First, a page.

While it may not quite be the time for an end-of-year round-up, there’s no harm in sharing some of our observations of youth marketing trends in 2021. It’s never too late to apply them to your marketing strategy if you want to capture the attention of Gen Z and Millennials.
As a youth marketing agency, we see a lot of trends. Some stick, some go away just as quickly as they arrive. Here’s our take on what’s going to stay around:
It has gone from being an add on or afterthought to predictions that it’ll be worth $15bn by 2022, with marketers saying they plan to use almost half their marketing budgets on this kind of content across all platforms, including YouTube, TikTok, Instagram and Instagram Reels.
With more than 2 billion monthly users, 80% of whom are outside the US, the platform has become the second most visited website in existence, after Google, of course.
Millennials watch more Youtube content than they do the telly, and almost 80% of Gen Z watch it, alongside their Instagram consumption. If you take into account that 70% of YouTube viewers bought from a brand after seeing a clip on YouTube, it’s a platform that brands hoping to market to Gen Z and Millennials can’t ignore.
TikTok and Instagram
There’s no sign that TikTok or Instagram Reels are slowing down in terms of their influence upon this lucrative market. Both became a great source of fun, humour and escapism during the lockdown, and there’s no sign of that going away.
More than half of Gen Z now use TikTok and almost 40% of Millennials. Interestingly, 71% of 15-29 year-olds use Instagram. Not only that, but 90% of Instagram users follow a business, so it’s absolutely a no-brainer to us.
Brands that create short and engaging video content can potentially attract youth consumers to new products and styles.
Long Term Partnerships
Rather than using influencers and other well-known figures in one-off campaigns, we’ve noticed that brands are forming longer-term partnerships instead. It’s a more secure way of fostering longer-term engagement with younger audiences with similar values and belief systems.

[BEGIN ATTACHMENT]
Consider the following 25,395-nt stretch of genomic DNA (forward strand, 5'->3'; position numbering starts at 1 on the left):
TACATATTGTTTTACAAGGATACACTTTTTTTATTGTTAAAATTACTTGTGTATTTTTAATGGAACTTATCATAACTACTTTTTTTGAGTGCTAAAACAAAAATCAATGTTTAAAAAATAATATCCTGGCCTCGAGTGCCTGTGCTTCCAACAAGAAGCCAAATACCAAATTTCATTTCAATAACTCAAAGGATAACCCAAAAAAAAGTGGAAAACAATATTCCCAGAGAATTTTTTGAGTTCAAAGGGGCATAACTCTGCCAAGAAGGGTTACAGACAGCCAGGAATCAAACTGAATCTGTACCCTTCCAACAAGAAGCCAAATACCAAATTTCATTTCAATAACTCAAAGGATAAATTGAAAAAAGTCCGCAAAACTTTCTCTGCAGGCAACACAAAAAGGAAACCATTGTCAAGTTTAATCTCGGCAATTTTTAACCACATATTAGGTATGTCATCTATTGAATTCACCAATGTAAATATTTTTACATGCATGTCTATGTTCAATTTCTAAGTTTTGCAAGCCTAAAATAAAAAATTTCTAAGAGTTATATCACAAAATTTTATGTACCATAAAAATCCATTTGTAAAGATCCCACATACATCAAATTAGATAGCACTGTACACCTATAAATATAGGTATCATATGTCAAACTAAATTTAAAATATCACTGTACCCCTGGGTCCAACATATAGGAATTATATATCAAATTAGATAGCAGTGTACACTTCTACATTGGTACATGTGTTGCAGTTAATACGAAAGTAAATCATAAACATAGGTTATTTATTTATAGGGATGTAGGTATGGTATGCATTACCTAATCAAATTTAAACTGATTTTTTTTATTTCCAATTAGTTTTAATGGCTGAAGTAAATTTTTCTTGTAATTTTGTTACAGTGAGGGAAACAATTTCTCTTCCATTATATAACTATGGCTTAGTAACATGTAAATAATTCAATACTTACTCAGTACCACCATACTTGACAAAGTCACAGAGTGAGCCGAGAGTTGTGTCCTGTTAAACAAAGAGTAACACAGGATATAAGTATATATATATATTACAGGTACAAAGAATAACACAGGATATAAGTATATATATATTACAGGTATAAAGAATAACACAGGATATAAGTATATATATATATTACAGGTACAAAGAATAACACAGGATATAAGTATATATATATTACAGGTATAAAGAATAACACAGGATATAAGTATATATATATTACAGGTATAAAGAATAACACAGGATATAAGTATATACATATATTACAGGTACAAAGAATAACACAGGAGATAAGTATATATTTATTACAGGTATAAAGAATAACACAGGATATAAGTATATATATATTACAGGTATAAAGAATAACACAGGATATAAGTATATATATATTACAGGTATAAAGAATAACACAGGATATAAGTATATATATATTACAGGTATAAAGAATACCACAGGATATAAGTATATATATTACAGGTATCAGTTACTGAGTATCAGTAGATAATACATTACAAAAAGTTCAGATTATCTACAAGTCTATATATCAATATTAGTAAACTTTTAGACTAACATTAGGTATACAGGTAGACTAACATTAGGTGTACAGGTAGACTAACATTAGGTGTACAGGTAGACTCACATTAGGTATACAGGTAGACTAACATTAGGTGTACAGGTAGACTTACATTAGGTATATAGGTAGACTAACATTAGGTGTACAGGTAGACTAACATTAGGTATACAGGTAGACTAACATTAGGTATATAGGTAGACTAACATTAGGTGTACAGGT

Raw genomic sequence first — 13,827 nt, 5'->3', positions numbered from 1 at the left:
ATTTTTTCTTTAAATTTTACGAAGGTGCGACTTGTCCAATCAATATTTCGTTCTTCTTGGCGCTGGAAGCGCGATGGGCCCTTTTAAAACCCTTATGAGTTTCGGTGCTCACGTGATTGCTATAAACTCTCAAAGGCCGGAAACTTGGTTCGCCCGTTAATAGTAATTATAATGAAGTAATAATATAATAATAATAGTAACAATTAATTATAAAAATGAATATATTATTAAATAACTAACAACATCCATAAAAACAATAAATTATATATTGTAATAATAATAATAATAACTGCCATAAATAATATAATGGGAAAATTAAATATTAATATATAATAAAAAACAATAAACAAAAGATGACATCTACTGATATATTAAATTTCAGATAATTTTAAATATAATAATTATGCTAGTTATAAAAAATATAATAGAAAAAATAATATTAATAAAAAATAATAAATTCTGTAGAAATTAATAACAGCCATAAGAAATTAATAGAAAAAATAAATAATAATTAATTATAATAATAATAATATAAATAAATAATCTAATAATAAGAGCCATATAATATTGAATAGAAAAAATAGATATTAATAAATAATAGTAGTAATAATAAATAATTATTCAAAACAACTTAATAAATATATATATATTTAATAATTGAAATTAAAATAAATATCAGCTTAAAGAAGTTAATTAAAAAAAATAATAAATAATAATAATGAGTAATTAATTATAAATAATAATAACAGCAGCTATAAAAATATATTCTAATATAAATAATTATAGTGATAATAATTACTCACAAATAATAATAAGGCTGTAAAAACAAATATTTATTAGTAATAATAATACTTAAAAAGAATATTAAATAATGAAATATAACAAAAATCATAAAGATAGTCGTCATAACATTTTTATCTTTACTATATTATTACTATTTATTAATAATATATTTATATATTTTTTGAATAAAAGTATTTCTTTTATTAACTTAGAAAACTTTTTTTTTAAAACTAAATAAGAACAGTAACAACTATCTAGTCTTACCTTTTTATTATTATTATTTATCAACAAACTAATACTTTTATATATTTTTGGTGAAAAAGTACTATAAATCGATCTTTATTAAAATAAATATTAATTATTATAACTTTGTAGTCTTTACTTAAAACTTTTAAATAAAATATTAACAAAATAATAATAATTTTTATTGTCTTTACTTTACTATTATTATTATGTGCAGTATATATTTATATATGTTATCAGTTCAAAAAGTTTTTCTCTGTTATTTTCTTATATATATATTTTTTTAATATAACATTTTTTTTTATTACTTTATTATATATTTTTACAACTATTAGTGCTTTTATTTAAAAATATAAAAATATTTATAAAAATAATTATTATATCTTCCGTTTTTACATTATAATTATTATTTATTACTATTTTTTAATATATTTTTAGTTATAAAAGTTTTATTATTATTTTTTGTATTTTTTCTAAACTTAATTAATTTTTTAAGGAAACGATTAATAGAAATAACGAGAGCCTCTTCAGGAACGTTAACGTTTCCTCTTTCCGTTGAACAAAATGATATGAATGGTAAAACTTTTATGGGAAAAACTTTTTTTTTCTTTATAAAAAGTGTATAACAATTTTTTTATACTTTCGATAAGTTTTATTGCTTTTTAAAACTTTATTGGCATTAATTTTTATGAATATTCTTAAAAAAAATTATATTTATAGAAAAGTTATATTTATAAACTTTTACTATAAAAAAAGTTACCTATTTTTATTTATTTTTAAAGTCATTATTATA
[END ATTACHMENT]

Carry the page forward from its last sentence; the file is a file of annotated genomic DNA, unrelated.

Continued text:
By seeing influencers working with brands that embrace the same values, Gen Z and Millennials are more likely to partner with those brands. In addition, it’s another way for brands to establish trust and authenticity with their chosen target audience.
That doesn’t mean we think one-off campaigns are a bad idea, they too can generate great engagement and results, and it’s something to ask your youth marketing agency about.
Take a look at some of our work that highlights this trend.
Youth consumers continue to be more socially conscious, hungry for change, and aware of social issues, particularly the environment, education, police brutality, racial inequality, homelessness, sexual harassment, and mental health.
Gen Z and Millennials are vastly well-informed and look to align their brand loyalty with their own beliefs. So if they think your brand is making a positive impact upon social issues they care about, they’ll stick around.
Not only that, but Gen Z and Millennials want brands they follow to be involved in issues that matter to them. The real difficulty brands face is authenticity. If you’re just paying lip service to a cause, your target audience will smell it a mile off and run for the hills.
We have access to SELFHOOD, our own global U30 cohort, a great sounding board for brands. It’s how we can tell you what they really think about brands and their place in youth culture.
Millennials and Technology
Older millennials are hitting 40. They have or aspire to have their own homes, kids, and a whole new set of aspirations. However, they are also keeping up with the latest advances in technology while still embracing established ones such as home broadband.
While older millennials may have a whole new set of worries about economics, health and so on, they are still embracing tech through their social media usage, be it by tablet or mobile.
In other words, older millennials are keen not to be left behind, and brands looking to retain their loyalty need to stay abreast of how older millennial spending habits, hopes and dreams may change.
We’re a youth marketing agency in London. Take a look at what we do and say hello.